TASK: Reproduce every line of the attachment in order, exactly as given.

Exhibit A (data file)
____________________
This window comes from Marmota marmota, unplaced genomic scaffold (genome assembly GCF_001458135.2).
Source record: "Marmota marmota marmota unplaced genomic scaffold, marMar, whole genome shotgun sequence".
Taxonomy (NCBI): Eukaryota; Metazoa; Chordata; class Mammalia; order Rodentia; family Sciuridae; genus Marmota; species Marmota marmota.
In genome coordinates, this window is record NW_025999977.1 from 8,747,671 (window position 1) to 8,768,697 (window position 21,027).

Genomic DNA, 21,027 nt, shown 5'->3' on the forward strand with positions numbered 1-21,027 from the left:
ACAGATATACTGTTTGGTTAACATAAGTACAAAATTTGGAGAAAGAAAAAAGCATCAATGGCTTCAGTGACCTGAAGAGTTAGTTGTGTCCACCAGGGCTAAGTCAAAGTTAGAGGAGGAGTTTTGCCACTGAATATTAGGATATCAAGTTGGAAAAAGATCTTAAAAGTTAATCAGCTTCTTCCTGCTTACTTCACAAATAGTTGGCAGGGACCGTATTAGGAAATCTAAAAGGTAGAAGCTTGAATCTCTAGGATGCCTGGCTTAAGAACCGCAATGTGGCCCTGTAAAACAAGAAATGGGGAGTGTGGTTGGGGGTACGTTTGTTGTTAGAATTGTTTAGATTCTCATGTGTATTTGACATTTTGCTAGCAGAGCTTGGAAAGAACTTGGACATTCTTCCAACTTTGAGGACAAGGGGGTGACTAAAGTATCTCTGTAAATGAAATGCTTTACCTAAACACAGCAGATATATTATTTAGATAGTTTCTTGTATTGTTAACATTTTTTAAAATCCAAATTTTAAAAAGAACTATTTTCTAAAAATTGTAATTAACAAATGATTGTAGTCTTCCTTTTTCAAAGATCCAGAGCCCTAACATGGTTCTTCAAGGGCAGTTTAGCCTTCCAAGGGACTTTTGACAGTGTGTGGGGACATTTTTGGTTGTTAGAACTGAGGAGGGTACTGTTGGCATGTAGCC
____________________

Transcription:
This window comes from Marmota marmota, unplaced genomic scaffold (genome assembly GCF_001458135.2).
Source record: "Marmota marmota marmota unplaced genomic scaffold, marMar, whole genome shotgun sequence".
Taxonomy (NCBI): Eukaryota; Metazoa; Chordata; class Mammalia; order Rodentia; family Sciuridae; genus Marmota; species Marmota marmota.
In genome coordinates, this window is record NW_025999977.1 from 8,747,671 (window position 1) to 8,768,697 (window position 21,027).

Genomic DNA, 21,027 nt, shown 5'->3' on the forward strand with positions numbered 1-21,027 from the left:
ACAGATATACTGTTTGGTTAACATAAGTACAAAATTTGGAGAAAGAAAAAAGCATCAATGGCTTCAGTGACCTGAAGAGTTAGTTGTGTCCACCAGGGCTAAGTCAAAGTTAGAGGAGGAGTTTTGCCACTGAATATTAGGATATCAAGTTGGAAAAAGATCTTAAAAGTTAATCAGCTTCTTCCTGCTTACTTCACAAATAGTTGGCAGGGACCGTATTAGGAAATCTAAAAGGTAGAAGCTTGAATCTCTAGGATGCCTGGCTTAAGAACCGCAATGTGGCCCTGTAAAACAAGAAATGGGGAGTGTGGTTGGGGGTACGTTTGTTGTTAGAATTGTTTAGATTCTCATGTGTATTTGACATTTTGCTAGCAGAGCTTGGAAAGAACTTGGACATTCTTCCAACTTTGAGGACAAGGGGGTGACTAAAGTATCTCTGTAAATGAAATGCTTTACCTAAACACAGCAGATATATTATTTAGATAGTTTCTTGTATTGTTAACATTTTTTAAAATCCAAATTTTAAAAAGAACTATTTTCTAAAAATTGTAATTAACAAATGATTGTAGTCTTCCTTTTTCAAAGATCCAGAGCCCTAACATGGTTCTTCAAGGGCAGTTTAGCCTTCCAAGGGACTTTTGACAGTGTGTGGGGACATTTTTGGTTGTTAGAACTGAGGAGGGTACTGTTGGCATGTAGCC